Fern Creek CSA–Week 10

newsletter with photoLast week we hosted a Reunion Potluck (the 1st annual!) for current and prior interns and apprentices. We ate German Potato Salad (Kelly), Fruit Salad with Mint and Lime (Jamie), Kale & Watermelon Salad and Double Chocolate Cookies (Ed & Liz), Deviled Eggs and Blistered Beans and Fennel (Jon and Lisby), Bread from Newberg Bakery (Hannah), and Thai Cabbage Salad and Homemade Vanilla Ice Cream (Mark & Lisa). The food reminded us how we’ve all learned to eat differently and better after spending time in Fern Creek’s dirt. We had interns and apprentices talk about ways their time here changed their relationship with food and/or farming, and we were asked how having them work with us has changed us. Good conversation, good food, good remembering all around.

1st Annual Apprentice Reunion Potluck

1st Annual Apprentice Reunion Potluck

We’re enriched by this community that extends back six seasons.

The harvest list is long this week, and will continue to be into August as Fern Creek becomes most generous in its gifting of good food. Pristine apples, which are an early sweet/tart green apple, are ready. Mark and I have already made a couple batches of applesauce using the windfalls. Eggplants and peppers are kicking into gear, and Tromboncinci squash and more tomatoes. You’ll have selections in the Market between produce, so please read the signs for directions even as you chat it up with others in the Market with you.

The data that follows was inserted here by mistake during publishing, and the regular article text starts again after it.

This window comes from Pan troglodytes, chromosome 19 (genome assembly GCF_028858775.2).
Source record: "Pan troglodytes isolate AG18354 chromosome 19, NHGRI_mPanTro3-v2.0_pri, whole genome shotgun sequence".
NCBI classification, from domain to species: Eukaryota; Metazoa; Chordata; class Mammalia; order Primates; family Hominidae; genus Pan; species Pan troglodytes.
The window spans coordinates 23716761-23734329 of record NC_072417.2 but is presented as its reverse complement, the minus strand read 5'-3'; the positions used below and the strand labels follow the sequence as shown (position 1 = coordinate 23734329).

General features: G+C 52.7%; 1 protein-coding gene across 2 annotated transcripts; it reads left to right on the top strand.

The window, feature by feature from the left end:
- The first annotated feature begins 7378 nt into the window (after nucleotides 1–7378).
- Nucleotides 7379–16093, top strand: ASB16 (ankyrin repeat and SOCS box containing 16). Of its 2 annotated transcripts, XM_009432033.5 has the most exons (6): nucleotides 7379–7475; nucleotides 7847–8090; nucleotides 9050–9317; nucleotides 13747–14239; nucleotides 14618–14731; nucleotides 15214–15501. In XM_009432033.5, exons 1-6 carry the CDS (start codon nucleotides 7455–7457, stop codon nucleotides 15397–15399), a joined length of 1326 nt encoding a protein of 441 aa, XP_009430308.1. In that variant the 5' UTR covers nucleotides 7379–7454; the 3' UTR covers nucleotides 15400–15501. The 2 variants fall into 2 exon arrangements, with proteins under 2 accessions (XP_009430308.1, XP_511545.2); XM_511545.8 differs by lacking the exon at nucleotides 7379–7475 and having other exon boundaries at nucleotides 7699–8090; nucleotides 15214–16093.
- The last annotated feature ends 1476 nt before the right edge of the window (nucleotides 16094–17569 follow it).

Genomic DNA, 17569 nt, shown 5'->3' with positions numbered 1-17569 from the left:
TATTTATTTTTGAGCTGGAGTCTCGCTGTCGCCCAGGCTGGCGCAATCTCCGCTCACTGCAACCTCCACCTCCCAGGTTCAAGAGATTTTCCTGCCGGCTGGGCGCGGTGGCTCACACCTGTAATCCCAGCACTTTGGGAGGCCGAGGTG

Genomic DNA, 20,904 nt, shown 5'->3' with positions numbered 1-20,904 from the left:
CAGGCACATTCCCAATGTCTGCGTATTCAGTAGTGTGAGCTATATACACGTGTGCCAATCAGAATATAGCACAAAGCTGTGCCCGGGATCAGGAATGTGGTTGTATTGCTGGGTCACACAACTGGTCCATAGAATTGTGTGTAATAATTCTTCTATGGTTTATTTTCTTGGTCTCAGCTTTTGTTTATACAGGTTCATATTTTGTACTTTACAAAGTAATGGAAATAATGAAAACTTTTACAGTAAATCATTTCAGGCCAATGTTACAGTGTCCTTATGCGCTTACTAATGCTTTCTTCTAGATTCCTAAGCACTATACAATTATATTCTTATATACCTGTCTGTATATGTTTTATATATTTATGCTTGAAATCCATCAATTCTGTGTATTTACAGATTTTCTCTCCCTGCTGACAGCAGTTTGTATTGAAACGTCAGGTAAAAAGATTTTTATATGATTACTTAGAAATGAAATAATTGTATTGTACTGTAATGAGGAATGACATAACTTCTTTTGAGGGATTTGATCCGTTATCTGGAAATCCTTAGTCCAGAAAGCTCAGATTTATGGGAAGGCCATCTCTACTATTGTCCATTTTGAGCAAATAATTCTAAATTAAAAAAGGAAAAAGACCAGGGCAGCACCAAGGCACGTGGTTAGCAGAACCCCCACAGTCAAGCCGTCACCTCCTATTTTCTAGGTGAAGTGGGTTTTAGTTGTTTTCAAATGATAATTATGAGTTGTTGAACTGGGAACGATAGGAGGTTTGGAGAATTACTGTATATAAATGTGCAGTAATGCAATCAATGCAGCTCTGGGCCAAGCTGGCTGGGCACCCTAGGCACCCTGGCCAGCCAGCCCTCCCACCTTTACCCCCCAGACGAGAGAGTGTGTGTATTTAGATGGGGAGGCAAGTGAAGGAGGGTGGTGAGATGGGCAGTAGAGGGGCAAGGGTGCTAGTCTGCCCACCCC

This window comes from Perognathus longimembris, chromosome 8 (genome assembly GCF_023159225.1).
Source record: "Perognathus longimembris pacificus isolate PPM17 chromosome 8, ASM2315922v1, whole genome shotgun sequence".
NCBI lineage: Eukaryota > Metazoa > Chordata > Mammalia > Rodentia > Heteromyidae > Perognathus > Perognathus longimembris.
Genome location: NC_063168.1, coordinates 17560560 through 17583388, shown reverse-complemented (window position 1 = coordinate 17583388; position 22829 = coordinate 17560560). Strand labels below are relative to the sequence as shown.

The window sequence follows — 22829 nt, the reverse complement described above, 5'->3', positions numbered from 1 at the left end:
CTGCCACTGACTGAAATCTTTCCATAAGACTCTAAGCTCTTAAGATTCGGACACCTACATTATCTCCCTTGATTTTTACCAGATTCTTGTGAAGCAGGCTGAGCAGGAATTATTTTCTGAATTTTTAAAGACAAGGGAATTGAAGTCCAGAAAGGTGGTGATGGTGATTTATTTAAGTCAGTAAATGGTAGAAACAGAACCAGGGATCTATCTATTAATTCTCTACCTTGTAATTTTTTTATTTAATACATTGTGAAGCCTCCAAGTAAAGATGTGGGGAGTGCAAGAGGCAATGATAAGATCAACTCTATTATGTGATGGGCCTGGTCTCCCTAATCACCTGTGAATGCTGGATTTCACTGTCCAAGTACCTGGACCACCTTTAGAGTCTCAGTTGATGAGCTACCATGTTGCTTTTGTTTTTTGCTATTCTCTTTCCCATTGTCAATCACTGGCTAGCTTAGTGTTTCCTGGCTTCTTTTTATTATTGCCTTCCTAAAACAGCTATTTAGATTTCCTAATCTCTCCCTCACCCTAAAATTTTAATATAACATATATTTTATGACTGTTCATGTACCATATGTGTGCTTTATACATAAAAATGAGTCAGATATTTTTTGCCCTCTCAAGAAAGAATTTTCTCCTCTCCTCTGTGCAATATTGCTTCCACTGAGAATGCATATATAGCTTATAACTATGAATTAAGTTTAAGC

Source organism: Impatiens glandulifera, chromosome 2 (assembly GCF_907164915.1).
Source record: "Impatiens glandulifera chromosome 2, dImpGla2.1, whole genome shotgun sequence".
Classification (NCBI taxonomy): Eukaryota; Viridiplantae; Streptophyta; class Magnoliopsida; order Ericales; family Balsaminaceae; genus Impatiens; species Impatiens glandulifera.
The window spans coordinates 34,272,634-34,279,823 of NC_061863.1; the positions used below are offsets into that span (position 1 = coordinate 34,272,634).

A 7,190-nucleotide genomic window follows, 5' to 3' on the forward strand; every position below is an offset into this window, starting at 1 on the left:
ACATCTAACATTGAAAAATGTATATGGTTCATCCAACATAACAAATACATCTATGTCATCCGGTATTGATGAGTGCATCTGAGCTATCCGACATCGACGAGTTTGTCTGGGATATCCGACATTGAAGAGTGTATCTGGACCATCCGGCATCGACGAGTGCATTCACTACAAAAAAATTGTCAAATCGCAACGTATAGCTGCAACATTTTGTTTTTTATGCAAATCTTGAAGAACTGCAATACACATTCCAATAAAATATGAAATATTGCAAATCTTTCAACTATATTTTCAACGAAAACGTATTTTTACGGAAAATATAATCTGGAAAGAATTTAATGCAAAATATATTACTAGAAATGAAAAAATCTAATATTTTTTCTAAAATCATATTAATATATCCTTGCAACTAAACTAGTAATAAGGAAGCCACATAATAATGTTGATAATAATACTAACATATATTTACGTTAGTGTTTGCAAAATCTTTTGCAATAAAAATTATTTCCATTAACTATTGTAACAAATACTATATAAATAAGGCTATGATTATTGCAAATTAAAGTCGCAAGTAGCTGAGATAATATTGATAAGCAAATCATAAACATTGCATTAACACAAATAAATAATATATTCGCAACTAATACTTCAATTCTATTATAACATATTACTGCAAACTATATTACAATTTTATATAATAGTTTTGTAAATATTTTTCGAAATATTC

Lisby, Jon, and Kelly (an intern from last year) managed Thursday’s harvest, Market set-up, and pick-up last week and managed it well. They finished in plenty of time and we imagine they enjoyed the autonomy and challenge of doing it without us. Blue Lake beans were ready for the first time this week, joining other colorful and varied beans we have in the Market. A text from Lisby that day went like this: